• Sunday, May 19, 2024
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Breaking barriers in energy insurance

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Ikechukwu Eze

For decades Global Assurance operated typically like any other insurance outfit in an environment where the business of underwriting was largely punching below its weight. But in 2003 some quick-witted investors out to make a difference acquired, rebranded and changed the focus of the good old outfit in a manner that brought a refreshing dynamism to the industry. Fired by a cheery spirit that breaks barriers and dislocates limitations, the new owners sought refuge in energy insurance, a hitherto slippery terrain that was off limits for local insurers because of the weighty budget involved in underwriting oil and gas business.
The result of the foray is what is known today as International Energy Insurance Company Plc (IEI); a foremost underwriting outfit which birth lent some vigour and momentum to the industry, especially in the areas of aggressive marketing and innovation.
There is no doubt that IEI’s grip on the job derives from the dreams of its chief executive, Jacob Erhabor, a consummate professional whose integrity is helping to restore public confidence and mould the industry’s burgeoning buoyancy.

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Erhabor feels that by venturing into energy insurance at a time the genre was dominated by foreign conglomerates, his company was interpreting the mood of the industry, especially in the wake of a consolidation regime that boosted the capacity of underwriting firms.
Investors who took new positions in the insurance market are those who understand and appreciate the new role of the industry in the nation’s economy, Erhabor said in a recent interview, stressing that the insurance industry in the country was going through a silent revolution.
Erhabor who is IEI’s first Managing Director and Chief Executive is said to have moulded the company’s virile corporate culture and values in the bid to create an insurance brand of exceptional value as a means of leading the industry in integrity and premium innovative service.
With an established edge in oil and gas insurance, Erhabor said IEI is well positioned to take full advantage of the local content policy which requires Nigerian and multinational oil and gas operators to earmark at least 45 per cent of their insurable assets and risks to the local insurance market.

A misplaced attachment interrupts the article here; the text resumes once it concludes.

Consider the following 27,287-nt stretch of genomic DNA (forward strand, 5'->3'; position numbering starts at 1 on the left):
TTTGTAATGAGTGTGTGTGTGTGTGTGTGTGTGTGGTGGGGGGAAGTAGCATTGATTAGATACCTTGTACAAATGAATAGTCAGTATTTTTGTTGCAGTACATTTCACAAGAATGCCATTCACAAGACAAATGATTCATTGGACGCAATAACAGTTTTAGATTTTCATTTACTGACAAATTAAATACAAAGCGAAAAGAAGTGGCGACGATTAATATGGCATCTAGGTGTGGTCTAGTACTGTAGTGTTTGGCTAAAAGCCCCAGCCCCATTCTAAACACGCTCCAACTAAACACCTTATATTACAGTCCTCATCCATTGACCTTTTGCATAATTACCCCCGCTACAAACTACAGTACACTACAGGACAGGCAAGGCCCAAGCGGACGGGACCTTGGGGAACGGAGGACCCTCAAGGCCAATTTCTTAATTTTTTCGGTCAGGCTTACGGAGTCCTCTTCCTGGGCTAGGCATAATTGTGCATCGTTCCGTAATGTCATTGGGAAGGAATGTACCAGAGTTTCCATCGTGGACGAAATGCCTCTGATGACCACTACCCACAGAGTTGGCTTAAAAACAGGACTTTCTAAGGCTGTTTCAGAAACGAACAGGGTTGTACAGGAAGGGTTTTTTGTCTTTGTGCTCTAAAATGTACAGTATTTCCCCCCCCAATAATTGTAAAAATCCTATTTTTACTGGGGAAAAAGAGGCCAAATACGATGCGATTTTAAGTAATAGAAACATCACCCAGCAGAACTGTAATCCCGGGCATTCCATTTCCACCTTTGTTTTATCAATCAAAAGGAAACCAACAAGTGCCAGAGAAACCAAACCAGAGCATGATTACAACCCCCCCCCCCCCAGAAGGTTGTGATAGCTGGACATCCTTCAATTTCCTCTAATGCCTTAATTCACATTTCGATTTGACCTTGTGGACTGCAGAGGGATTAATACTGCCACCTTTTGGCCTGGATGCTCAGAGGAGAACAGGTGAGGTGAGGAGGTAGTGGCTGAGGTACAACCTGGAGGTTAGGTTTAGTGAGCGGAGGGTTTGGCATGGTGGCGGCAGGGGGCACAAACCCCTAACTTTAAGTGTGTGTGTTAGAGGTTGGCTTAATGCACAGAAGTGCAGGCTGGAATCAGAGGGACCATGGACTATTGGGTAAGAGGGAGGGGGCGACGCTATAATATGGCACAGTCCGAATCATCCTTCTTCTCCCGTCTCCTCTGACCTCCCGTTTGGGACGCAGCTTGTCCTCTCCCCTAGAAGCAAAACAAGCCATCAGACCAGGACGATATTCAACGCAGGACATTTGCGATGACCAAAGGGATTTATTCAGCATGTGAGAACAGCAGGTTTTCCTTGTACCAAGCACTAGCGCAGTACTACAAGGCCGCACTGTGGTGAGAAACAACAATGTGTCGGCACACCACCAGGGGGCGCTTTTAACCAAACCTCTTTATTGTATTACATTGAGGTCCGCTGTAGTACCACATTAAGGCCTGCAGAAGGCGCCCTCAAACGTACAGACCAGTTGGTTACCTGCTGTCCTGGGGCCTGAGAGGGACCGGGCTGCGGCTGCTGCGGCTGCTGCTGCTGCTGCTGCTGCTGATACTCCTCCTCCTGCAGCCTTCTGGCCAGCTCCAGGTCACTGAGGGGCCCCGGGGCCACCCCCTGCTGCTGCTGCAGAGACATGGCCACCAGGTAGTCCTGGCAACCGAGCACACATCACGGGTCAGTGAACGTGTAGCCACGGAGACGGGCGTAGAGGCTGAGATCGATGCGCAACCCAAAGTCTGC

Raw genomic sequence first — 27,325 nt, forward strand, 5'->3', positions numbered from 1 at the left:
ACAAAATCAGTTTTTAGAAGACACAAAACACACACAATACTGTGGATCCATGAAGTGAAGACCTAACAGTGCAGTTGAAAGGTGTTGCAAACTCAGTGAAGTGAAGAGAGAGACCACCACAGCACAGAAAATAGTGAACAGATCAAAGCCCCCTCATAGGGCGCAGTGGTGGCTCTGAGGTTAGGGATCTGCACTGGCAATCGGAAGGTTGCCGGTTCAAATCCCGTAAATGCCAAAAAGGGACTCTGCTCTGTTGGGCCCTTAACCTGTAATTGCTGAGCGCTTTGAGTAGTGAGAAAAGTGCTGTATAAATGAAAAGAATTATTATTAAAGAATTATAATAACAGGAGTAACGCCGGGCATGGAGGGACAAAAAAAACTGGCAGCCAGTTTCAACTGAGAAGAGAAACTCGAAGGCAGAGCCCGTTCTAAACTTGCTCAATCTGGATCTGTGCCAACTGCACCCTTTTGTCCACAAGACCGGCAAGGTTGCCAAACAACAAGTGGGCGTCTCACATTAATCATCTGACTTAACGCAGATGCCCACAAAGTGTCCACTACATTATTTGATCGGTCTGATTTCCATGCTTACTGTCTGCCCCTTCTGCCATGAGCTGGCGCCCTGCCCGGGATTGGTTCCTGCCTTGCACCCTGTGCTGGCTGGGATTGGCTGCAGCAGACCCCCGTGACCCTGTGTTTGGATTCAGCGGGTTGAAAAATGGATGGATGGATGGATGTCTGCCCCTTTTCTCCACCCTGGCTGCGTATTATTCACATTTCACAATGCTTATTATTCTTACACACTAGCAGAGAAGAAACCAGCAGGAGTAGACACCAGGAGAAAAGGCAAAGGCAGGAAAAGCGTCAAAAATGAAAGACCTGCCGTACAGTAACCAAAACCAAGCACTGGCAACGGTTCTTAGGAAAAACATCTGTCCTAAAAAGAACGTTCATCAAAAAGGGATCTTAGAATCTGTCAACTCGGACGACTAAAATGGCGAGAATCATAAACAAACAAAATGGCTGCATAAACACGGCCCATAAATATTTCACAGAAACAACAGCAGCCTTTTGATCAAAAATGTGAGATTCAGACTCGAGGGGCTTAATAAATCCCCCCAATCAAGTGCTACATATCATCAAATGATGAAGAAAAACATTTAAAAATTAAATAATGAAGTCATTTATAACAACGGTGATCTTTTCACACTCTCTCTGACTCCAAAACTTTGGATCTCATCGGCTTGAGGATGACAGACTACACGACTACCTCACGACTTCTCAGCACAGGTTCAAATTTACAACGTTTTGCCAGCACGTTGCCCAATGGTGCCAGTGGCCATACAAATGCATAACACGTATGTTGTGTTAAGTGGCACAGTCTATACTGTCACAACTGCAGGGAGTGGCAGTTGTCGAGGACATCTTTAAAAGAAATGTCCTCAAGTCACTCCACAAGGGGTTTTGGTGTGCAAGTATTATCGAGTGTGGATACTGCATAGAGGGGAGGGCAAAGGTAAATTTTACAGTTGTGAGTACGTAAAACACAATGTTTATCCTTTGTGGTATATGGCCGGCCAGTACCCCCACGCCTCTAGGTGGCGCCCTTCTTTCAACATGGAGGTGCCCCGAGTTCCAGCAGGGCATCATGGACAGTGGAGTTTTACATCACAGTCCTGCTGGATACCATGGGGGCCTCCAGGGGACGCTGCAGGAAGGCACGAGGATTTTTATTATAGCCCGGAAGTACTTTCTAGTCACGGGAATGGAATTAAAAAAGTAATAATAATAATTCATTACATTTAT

Although IEI has gained core competence and carved a niche for itself in energy insurance, it is known to also have comparative expertise in all other aspects of businesses insurance with a broad range of subsidiaries and associates in related businesses.
Industry watchers agree that IEI has recorded phenomenal growth within a short period and gained the confidence of the market as a result of its aggressive approach to business development and knack for innovation.
One of such areas where the outfit has established a sound footing is in investment in IT infrastructure which has enabled its online product distribution as a platform for delivering better service. With this, the client is saved the stress of visiting the company for policy by just filling the form online, paying online, and accessing the policy online using an e- payment platform.
With shareholders’ funds in excess of N11.5 billion in an industry where the regulatory minimum requirements is N3 billion for general insurance business, IEI’s capital base sure puts it in good standing in the industry.
Last year IEI got tripple B ranking from Agusto & Co for its performance. The rating agency had in its 2008 Insurance Rating Report categorised the firm as an insurer with satisfactory financial condition and adequate capacity to meet claim obligations.
In the performance ratios Agusto stated that IEI possessed a solvency margin of 469 per cent compared to a regulatory minimum of 15 per cent, which meant that IEI has 31 times more cash than the industry average.
Also last year the company bagged the prestigious African Insurance Company Award at a ceremony in Ghana. Ken Kiami, Managing Editor of African Leadership magazine, organisers of the award said it was in recognition of IEI’s leadership role in energy insurance in the Nigerian and West African markets.
Erhabor who is a fellow of both the Chartered Insurance Institute of Nigeria (FIIN) and the Chartered Insurance Institute of London (FCII) has worked in many insurance companies including African Insurance Brokers, Intercontinental Assurance Company Limited as well as Cornerstone Insurance where he rose to the position of chief executive; a position he held until November 2005 when he joined International Energy Insurance in the same capacity.
There is no doubt that Erhabor and few others in his class have been striving to give insurance a new meaning in the country, especially against the backdrop of
pervasive public apathy. But it is obvious that more still needs to be done as a way of deepening industry penetration among the populace. It is instructive that
Nigeria with a population of about 140 million has a dismal penetration level of about one per cent, ranking it among the lowest in the African market.